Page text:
Principle of Latex Modification and Some Typical Properties of Latex-Modified Mortars and Concretes Adhesion; Binders (materials); Bond (paste to aggregate); Carbonation; Chlorides; curing; diffusion;
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adhesion; binders (materials); bond (paste to aggregate); carbonation; chlorides; curing; diffusion; durability; mortars (material); freeze-thaw-durability; latex; permeability; plastics, polymers and resins; monomers; polymer-portland cement-concrete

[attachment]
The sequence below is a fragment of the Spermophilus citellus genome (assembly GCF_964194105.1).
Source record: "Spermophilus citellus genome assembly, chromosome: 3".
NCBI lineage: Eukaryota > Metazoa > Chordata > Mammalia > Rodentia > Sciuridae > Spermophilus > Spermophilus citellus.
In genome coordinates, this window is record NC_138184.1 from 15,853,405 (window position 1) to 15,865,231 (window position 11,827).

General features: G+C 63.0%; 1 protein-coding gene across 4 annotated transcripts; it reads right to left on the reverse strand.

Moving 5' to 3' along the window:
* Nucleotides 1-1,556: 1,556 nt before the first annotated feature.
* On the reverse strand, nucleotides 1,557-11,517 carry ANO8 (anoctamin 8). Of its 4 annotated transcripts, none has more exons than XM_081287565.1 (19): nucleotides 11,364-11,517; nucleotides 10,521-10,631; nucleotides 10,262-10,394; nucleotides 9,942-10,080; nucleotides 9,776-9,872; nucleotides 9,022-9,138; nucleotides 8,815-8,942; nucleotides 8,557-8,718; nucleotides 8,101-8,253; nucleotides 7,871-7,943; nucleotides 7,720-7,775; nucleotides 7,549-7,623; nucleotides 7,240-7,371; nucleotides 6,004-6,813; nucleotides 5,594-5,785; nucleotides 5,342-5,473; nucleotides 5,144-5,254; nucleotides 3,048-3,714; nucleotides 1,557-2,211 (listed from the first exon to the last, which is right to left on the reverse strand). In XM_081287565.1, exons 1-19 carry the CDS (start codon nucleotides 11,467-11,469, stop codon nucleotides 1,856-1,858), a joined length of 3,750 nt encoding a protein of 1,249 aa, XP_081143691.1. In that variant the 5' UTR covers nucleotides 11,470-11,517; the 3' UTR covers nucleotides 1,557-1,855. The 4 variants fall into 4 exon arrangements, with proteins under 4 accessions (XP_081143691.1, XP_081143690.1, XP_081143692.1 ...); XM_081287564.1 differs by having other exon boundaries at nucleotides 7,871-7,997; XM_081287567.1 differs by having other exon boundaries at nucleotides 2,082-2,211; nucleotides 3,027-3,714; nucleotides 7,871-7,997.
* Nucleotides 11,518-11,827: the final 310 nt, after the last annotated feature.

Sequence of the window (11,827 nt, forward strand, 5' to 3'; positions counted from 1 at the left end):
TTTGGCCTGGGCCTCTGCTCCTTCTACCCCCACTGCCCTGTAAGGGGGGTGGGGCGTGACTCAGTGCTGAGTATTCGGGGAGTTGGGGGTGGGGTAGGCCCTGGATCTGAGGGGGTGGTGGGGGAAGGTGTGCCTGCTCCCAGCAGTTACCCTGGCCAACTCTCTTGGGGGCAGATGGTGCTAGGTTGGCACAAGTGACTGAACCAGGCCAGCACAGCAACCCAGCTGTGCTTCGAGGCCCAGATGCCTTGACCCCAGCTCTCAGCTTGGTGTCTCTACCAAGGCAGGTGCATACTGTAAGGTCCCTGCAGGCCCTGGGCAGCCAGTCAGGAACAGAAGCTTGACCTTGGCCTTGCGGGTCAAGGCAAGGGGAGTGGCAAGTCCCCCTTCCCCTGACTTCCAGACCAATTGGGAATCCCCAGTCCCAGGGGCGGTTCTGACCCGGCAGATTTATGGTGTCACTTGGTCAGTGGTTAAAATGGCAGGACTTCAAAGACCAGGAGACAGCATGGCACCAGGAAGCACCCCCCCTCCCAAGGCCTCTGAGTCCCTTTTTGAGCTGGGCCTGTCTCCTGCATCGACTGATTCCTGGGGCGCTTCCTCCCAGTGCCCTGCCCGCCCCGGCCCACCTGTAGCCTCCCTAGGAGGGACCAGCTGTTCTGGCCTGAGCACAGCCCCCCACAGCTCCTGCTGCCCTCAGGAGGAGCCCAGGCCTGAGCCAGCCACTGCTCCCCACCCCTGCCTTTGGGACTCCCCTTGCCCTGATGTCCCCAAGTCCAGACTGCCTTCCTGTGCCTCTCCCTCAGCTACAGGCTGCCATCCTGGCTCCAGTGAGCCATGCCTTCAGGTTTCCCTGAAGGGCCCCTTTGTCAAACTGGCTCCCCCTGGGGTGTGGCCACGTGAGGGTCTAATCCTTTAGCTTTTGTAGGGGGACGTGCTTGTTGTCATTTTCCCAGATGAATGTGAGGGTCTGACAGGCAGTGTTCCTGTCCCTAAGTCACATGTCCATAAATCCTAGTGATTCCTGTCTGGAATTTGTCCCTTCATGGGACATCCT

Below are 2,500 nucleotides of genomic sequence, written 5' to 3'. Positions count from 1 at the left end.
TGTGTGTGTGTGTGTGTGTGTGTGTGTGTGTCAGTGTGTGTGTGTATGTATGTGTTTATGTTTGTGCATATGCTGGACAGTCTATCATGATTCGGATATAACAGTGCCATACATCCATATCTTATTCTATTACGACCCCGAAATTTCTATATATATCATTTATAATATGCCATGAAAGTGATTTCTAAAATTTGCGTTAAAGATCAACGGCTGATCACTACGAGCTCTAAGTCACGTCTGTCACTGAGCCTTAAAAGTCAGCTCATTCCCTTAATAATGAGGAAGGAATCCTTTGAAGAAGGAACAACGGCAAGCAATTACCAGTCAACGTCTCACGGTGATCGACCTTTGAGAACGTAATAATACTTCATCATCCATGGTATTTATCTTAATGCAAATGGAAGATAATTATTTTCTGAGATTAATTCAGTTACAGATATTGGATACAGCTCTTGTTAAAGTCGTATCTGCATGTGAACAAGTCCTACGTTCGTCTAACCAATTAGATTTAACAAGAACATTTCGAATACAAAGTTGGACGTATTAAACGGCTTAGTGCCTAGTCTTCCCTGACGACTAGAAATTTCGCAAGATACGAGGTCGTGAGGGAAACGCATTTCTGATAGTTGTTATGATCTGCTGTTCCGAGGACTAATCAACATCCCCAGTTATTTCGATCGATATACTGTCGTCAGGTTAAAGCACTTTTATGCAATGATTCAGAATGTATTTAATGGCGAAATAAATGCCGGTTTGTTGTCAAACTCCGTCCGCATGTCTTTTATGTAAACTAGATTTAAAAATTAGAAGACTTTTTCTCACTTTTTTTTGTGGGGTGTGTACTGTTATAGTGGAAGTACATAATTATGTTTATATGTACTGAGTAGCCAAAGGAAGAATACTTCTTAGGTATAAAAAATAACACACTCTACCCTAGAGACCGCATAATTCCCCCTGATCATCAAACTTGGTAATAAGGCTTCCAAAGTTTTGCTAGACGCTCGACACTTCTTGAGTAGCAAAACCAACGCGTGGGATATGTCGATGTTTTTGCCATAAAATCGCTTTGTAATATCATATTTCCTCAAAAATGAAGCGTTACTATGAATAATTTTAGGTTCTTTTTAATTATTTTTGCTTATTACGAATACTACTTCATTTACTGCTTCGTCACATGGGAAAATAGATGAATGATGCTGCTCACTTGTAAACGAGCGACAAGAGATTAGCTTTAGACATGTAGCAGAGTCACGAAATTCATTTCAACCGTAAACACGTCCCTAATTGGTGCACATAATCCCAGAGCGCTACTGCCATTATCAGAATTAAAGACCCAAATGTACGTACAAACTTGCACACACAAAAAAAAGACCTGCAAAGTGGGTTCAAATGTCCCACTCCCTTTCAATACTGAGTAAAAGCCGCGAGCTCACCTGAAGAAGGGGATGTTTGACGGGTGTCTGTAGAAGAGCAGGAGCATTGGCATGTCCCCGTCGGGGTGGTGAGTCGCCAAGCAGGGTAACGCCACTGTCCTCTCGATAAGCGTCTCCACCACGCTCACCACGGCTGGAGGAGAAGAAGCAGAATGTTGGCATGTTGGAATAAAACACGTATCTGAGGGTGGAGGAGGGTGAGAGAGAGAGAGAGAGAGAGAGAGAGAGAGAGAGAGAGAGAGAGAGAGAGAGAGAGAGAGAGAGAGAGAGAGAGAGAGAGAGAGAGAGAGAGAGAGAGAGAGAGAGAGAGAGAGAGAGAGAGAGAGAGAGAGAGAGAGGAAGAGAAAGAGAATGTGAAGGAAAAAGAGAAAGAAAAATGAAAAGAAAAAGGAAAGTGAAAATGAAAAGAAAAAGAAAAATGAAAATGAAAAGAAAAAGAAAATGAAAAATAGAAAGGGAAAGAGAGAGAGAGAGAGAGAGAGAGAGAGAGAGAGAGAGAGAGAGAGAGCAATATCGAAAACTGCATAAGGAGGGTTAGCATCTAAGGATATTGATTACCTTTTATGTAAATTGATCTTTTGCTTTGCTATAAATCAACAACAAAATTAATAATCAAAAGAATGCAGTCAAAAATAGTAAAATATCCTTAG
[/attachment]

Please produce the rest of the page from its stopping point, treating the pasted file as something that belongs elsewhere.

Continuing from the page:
Latex-modified mortars and concretes employing various polymer latexes have been developed actively for more than 60 years and widely used as construction materials because of their good performance-cost ratio. This paper reviews the principle of latex modification in the process technology of latex-modified mortars and concretes and discusses their typical properties. Such properties are mainly characterized by a polymer-cement comatrix they form. The formation process of the comatrix is explained by a three-step, simplified model. The possibility of some reactions between polymers, cement, and aggregates is also discussed. The author proposes a binder-void ratio law that expands Talbot's void theory. The reviewed typical properties of hardened latex-modified mortars and concretes include strength, adhesion, pore structure, impermeability, and durability (freeze-thaw resistance, chloride penetration resistance, carbonation resistance, and weatherability). In general, these properties are strongly affected by the polymer-cement ratio.